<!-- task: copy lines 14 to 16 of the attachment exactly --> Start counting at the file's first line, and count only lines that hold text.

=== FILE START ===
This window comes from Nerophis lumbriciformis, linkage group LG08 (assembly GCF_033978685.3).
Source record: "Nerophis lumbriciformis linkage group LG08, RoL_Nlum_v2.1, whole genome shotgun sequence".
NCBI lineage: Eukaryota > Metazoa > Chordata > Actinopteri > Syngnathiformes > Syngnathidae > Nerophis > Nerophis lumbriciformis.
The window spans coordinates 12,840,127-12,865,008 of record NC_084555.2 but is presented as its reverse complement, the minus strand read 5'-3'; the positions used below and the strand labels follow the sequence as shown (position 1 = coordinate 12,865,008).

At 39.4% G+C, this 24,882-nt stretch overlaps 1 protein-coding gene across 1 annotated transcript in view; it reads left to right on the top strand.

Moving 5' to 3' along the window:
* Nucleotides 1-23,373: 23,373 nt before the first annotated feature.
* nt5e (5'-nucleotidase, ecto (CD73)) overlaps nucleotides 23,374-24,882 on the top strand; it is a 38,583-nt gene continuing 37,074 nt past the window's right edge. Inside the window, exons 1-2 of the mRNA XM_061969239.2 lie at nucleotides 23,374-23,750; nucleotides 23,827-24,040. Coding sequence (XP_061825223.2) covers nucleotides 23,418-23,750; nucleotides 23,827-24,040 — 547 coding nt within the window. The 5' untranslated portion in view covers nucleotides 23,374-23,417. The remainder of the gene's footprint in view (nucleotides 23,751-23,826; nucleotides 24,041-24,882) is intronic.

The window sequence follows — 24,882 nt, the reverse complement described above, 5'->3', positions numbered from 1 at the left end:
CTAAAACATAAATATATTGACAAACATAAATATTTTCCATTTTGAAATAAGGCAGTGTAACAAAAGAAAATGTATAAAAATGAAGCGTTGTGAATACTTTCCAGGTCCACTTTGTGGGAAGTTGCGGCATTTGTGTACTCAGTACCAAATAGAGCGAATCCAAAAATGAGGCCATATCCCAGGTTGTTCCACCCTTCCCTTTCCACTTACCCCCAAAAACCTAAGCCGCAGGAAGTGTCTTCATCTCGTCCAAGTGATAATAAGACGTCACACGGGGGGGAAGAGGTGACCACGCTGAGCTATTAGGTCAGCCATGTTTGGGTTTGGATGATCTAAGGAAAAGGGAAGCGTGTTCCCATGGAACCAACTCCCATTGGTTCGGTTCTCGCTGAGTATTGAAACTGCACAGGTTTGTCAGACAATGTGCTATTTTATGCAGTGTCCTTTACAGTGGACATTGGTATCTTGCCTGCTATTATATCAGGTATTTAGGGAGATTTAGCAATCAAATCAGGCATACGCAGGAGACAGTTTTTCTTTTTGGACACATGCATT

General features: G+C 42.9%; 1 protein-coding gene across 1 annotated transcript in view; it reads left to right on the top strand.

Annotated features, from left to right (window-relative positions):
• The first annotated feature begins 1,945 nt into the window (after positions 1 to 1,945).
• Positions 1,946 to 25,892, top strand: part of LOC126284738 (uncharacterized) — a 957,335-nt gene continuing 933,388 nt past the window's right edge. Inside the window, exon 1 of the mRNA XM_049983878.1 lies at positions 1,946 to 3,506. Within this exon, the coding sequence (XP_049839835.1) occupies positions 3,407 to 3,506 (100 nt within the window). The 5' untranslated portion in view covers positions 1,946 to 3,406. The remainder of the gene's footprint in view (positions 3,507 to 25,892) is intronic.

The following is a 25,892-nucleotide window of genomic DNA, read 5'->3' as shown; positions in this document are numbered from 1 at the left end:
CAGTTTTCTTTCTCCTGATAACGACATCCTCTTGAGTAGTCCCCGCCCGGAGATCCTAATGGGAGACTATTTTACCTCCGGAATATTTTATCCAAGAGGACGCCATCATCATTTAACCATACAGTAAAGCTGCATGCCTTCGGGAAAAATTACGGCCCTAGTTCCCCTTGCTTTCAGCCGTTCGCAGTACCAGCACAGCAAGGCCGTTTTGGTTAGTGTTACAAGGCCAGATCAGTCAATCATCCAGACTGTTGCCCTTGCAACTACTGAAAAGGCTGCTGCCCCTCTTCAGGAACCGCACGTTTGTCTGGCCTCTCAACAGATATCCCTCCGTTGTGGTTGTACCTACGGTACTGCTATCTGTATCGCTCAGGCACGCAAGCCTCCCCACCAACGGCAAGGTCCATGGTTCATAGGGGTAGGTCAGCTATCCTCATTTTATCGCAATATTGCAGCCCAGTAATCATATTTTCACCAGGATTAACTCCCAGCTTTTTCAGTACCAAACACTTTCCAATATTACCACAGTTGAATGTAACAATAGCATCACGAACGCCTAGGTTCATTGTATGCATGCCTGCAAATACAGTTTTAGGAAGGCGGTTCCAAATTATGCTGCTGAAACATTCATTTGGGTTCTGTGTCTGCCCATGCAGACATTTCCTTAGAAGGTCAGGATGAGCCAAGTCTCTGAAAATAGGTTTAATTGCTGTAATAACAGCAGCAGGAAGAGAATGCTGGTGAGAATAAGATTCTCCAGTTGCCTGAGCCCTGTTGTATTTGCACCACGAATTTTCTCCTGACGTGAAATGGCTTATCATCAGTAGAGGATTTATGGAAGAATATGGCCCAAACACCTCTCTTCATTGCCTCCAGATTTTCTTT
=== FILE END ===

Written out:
• Positions 1,946 to 25,892, top strand: part of LOC126284738 (uncharacterized) — a 957,335-nt gene continuing 933,388 nt past the window's right edge. Inside the window, exon 1 of the mRNA XM_049983878.1 lies at positions 1,946 to 3,506. Within this exon, the coding sequence (XP_049839835.1) occupies positions 3,407 to 3,506 (100 nt within the window). The 5' untranslated portion in view covers positions 1,946 to 3,406. The remainder of the gene's footprint in view (positions 3,507 to 25,892) is intronic.

The following is a 25,892-nucleotide window of genomic DNA, read 5'->3' as shown; positions in this document are numbered from 1 at the left end:
CAGTTTTCTTTCTCCTGATAACGACATCCTCTTGAGTAGTCCCCGCCCGGAGATCCTAATGGGAGACTATTTTACCTCCGGAATATTTTATCCAAGAGGACGCCATCATCATTTAACCATACAGTAAAGCTGCATGCCTTCGGGAAAAATTACGGCCCTAGTTCCCCTTGCTTTCAGCCGTTCGCAGTACCAGCACAGCAAGGCCGTTTTGGTTAGTGTTACAAGGCCAGATCAGTCAATCATCCAGACTGTTGCCCTTGCAACTACTGAAAAGGCTGCTGCCCCTCTTCAGGAACCGCACGTTTGTCTGGCCTCTCAACAGATATCCCTCCGTTGTGGTTGTACCTACGGTACTGCTATCTGTATCGCTCAGGCACGCAAGCCTCCCCACCAACGGCAAGGTCCATGGTTCATAGGGGTAGGTCAGCTATCCTCATTTTATCGCAATATTGCAGCCCAGTAATCATATTTTCACCAGGATTAACTCCCAGCTTTTTCAGTACCAAACACTTTCCAATATTACCACAGTTGAATGTAACAATAGCATCACGAACGCCTAGGTTCATTGTATGCATGCCTGCAAATACAGTTTTAGGAAGGCGGTTCCAAATTATGCTGCTGAAACATTCATTTGGGTTCTGTGTCTGCCCATGCAGACATTTCCTTAGAAGGTCAGGATGAGCCAAGTCTCTGAAAATAGGTTTAATTGCTGTAATAACAGCAGCAGGAAGAGAATGCTGGTGAGAATAAGATTCTCCAGTTGCCTGAGCCCTGTTGTATTTGCACCACGAATTTTCTCCTGACGTGAAATGGCTTATCATCAGTAGAGGATTTATGGAAGAATATGGCCCAAACACCTCTCTTCATTGCCTCCAGATTTTCTTT